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Election ‘peace party’ held at Patchogue church

Marta Humbertstone, right, and her daughters Isabella, 8,

Marta Humbertstone, right, and her daughters Isabella, 8, center, and Francesca, 6, all of Shirley, light candles during a Post Inaugural Peace Party at the Congregational Church of Patchogue, Saturday evening, Jan. 21, 2017. Credit: Danielle Finkelstein

No matter who they voted for during the presidential election, the Rev. Dwight Lee Wolter wanted to remind a gathering on Saturday night that America belongs to everyone.

The theme of the United States being everyone’s land came up over and over during Wolter’s Post Inaugural Peace Party at the Congregational Church of Patchogue. Wolter said he organized the event to “be a presence of peace and civility and, dare I say, sanity.”

With hundreds of thousands of women marching across America on Saturday and angry protesters demonstrating on the streets in Washington, D.C., on Friday, the presidency of Donald Trump is a touchy and divisive subject, he said. Saturday’s party, Wolter said, was the anti-protest.

Wolter’s church has a history of hosting peace parties immediately after violent situations.

Wolter had a peace party in 2008 soon after the stabbing death of Marcelo Lucero in Patchogue and another one after the Sandy Hook Elementary School shootings in 2012 in Newtown, Connecticut.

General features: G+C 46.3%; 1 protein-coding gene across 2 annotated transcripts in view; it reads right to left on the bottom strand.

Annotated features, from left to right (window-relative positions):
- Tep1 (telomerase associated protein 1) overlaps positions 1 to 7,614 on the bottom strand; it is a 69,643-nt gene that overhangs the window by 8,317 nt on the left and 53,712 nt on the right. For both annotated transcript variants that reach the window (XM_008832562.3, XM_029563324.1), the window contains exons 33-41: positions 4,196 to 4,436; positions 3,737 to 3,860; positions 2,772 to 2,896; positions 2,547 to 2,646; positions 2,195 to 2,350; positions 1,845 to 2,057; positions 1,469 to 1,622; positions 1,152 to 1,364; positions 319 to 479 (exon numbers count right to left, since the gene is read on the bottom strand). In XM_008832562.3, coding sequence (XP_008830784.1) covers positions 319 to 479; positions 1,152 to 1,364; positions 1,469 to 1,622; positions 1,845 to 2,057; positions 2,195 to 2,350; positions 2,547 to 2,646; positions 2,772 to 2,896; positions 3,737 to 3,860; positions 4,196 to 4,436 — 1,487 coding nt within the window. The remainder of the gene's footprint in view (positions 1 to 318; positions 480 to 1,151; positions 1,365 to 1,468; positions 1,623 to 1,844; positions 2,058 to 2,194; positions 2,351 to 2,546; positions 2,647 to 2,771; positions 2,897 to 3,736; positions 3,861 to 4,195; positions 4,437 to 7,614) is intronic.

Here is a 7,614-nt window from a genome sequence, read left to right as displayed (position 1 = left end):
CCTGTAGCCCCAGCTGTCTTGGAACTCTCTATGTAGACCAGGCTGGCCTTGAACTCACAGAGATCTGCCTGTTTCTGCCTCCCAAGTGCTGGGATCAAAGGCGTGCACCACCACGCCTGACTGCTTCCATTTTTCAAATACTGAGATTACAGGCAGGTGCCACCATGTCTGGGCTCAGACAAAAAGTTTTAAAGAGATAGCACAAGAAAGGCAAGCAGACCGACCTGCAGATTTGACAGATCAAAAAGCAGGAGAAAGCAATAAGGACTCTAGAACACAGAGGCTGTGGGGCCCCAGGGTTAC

“Some of those events are highly attended and some of them we do just because they need to be done,” Wolter said.

Wolter said he anticipated there might be some violence before or after Trump’s inauguration, so Saturday’s event was perfectly timed.

About 50 people held a moment of silence and lit candles as a symbol of peace.

One of the people in attendance was Suffolk County Police Commissioner Timothy Sini.

“I wanted to come and support what’s happening here today,” Sini said.

During the event, musicians played patriotic music, such as “America the Beautiful” and “This Land Is Your Land.” Miles to Dayton musician Jonathan Preddice played the cello and South African artist Toby Tobias performed “The Times They Are A-Changin’.”

Wolter said it is important for Long Islanders to have a safe place to discuss their differences because church parishioners are dealing with the same political issues as everyone else.

“Churches are just as divided as the citizens are,” he said. “It’s a 50-50 split right down the middle. Every church had its Trump supporters in it.”


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